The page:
Little by Little Beag air Bheag
I was polite
This unit concerns a topic which we all have in common – our education as children, about which we are wont to reminisce. It will require the use of the past tense of various verbs. Most commonly, at least with regular verbs, the past tense is constructed by leniting the root of the verb. This is best explained by some examples:
When we want to make a negative form of the past tense we put cha do in front of it. The interrogative (question) forms are an do and nach do. Look at the examples below and listen to them:
I didn’t put water in the pot.
Did you put water in the pot?
Didn’t you put water in the pot?
Did you close the door?
We didn’t close the door.
Didn’t they close the door?
In the conversation that follows you will see the past tense of some regular verbs, and the past tense of the verb 'to be' ie bha, cha robh, an robh and nach robh which are the past equivalents of tha, chan eil, a bheil and nach eil. Note also the useful phrase an do chòrd X riut? (did you enjoy X?), which employs the preposition ri, and to which the answer is chòrd (yes) or cha do chòrd (no).
Listen to the conversation:
- An do chòrd e riut anns an sgoil nuair a bha thu òg?
- Did you enjoy being at school when you were young?
- Chòrd. An do chòrd e riutsa?
- Yes. Did you enjoy it?
- Chòrd. Bha tidsear math math againn.
- Yes. We had a very good teacher.
- Dè an t-ainm a bh’ air?
- What was his name?
- Mgr Mac a’ Mhaoilein. Bha e laghach.
- Mr MacMillan. He was nice.
- An do chuir e rionnagan anns an leabhar agad?
- Did he put stars in your book?
- Chuir. Rionnagan òir!
- Yes. Gold stars!
- Cha do chuir an tidsear agamsa rionnagan òir anns an leabhar agamsa.
- My teacher didn’t put gold stars in my book.
- Nach do chuir e rionnagan airgid ann?
- Did he not put silver stars in it?
- Cha do chuir. Dìreach rionnagan dearga.
- No. Only red stars.
- Nach robh thu toilichte le rionnagan dearga?
- Weren’t you pleased with red stars?
- Cha robh, gu dearbh. Bha mi ag iarraidh feadhainn òir.
- Certainly not. I wanted (was wanting) gold ones.
- An do thachair dad annasach anns an sgoil?
- Did anything unusual happen in the school?
- Cha do thachair.
- Uill, thachair rudeigin annasach anns an sgoil agamsa.
- Well, something unusual happened in my school.
- Dè bh’ ann?
- What was it?
- Dhùin balach doras nuair a bha Mgr Mac a’ Mhaoilein a’ tighinn troimhe.
- A boy closed a door when Mr MacMillan was coming through it.
- Dè thachair?
- What happened?
- Bhuail an doras an tidsear na aodann.
- The door hit the teacher in the face.
- An do bhuail? Dè thachair an uair sin?
- Did it? What happened then?
- Thuit an tidsear air a dhruim dìreach.
- The teacher fell flat on his back.
- An do thuit? Mo chreach!
- Did he. That’s terrible!
- Mgr Mac a’ Mhaoilein bochd! Chaill e dà fhiacail.
- Poor Mr MacMillan! He lost two teeth.
Conditional forms of "chuir"
I was polite
In Conversation 2, we see how the conditional form of verbs can be used as a past habitual, in order to tell of occurrences that happened (would happen) over time, or in a habitual fashion. This time we add –adh or –eadh to the end of the past tense form of the verb:
|chuir||chuireadh||chuireadh e uisge anns a’ phoit||he would put water in a pot|
|thog||thogadh||thogadh iad na clachan||they would lift the rocks|
|dhùin||dhùineadh||dhùineadh iad an sgoil||they would close the school|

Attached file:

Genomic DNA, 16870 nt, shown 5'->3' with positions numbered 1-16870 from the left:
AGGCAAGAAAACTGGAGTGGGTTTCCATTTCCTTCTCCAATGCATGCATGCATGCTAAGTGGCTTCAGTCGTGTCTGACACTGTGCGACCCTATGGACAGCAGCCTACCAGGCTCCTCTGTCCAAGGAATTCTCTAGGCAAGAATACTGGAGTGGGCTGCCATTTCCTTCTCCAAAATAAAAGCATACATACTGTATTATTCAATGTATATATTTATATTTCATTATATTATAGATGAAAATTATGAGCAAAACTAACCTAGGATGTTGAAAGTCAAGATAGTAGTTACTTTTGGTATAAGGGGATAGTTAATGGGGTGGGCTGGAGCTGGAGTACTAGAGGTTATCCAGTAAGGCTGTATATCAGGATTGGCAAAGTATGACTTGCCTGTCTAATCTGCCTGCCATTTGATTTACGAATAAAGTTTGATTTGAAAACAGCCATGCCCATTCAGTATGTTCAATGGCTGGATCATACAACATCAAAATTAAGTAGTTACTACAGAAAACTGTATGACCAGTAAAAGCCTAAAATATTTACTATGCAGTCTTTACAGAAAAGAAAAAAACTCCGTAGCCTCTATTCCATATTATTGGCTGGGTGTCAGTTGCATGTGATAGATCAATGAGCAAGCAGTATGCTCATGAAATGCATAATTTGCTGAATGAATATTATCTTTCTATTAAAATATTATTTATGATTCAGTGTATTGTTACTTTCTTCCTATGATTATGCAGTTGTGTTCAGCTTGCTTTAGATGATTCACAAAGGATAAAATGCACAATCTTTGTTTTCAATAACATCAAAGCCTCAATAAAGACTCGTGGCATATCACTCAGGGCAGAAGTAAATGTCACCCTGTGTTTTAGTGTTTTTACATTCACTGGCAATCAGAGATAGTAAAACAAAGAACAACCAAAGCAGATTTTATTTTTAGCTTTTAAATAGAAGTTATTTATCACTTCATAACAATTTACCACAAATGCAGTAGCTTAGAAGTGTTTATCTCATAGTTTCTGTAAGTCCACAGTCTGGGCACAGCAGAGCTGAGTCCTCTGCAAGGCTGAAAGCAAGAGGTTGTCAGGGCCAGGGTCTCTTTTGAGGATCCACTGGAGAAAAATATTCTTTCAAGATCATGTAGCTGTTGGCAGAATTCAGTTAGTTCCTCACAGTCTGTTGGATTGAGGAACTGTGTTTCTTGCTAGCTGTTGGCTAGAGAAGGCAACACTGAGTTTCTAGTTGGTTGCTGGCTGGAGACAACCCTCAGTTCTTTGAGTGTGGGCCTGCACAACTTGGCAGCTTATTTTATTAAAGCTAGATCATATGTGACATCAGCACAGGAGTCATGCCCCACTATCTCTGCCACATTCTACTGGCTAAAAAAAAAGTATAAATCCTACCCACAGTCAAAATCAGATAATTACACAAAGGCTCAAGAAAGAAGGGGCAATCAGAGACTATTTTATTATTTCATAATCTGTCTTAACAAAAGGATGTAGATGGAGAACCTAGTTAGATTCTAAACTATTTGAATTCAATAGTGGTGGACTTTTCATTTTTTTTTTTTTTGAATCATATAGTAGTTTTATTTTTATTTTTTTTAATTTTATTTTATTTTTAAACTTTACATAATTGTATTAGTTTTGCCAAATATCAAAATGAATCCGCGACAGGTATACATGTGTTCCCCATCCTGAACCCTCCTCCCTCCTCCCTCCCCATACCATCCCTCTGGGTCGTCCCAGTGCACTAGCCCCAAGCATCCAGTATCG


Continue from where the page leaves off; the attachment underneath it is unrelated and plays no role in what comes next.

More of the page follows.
Look out for the negative and interrogative forms of verbs in the conditional in the conversation that follows. And look out also for the verb 'to be', which in the conditional is bhiodh or, in its emphatic form, bhitheadh.
|bha||bhiodh||bhiodh iad ann a h-uile là||they would be there every day|
The verb 'to be' can be used, as in other tenses, to create a conditional with a verbal noun. Compare it with the present tense in the examples below (note that we say tu in the conditional for singular informal 'you', rather than thu):
You write (you are writing).
You would write (you would be writing).
The teachers are scolding me.
The teachers would scold me (the teachers would be scolding me).
Listen to conversation 2, where Ceitidh and Alasdair use past conditionals when reminiscing about their schooldays.
This is the end of unit 20. Why not test yourself to see how much you've learnt?
Listen to the conversation:
- Bhiodh e math dhol air ais a sgoil.
- It would be good to back to school.
- Am bitheadh? Carson?
- Would it? Why?
- Oir chòrd e rium.
- Because I enjoyed it.
- Uill, cha do chòrd e riumsa idir.
- Well, I didn’t enjoy it at all.
- Dè bha ceàrr air?
- What was wrong with [on] it?
- Bhiodh na tidsearan a’ trod rium.
- The teachers would scold me.
- Carson? An robh thu mì-mhodhail?
- Why? Were you impolite?
- Cha robh. Bha mi modhail.
- No. I was polite.
- An cuireadh tu a’ chailc aca am falach?
- Would you hide their chalk?
- Cha chuireadh!
- Nach cuireadh? A bheil thu cinnteach?
- Wouldn’t you? Are you sure?
- Uill, chuireadh, ach cha robh sin dona.
- Well, yes, but that wasn’t bad.
- An tilgeadh tu rudan anns an t-seòmar?
- Would you throw things in the room?
- Uill, thilgeadh. Ach dìreach rudan beaga.
- Well, yes. But only small things.
- Is am biodh tu a’ coimhead a-mach air uinneag?
- And would you look [be looking] out a window?
- O bhitheadh! Gu tric.
- Oh, yes. Often.
- Nach dèanadh tu càil a bha math?
- Would you not do anything that was good?
- Dhèanadh. Bha mi math air matamataig.
- Yes. I was good at mathematics.
- Bha, is mise.
- So was I.
- Ach cha chòrdadh e rium dhol air ais a sgoil.
- But I wouldn’t enjoy going back to school.
- Ach tha e math a bhith a’ coimhead air ais.
- But it is good to look back (to reminisce).
- Is dòcha gu bheil.
- Perhaps it is.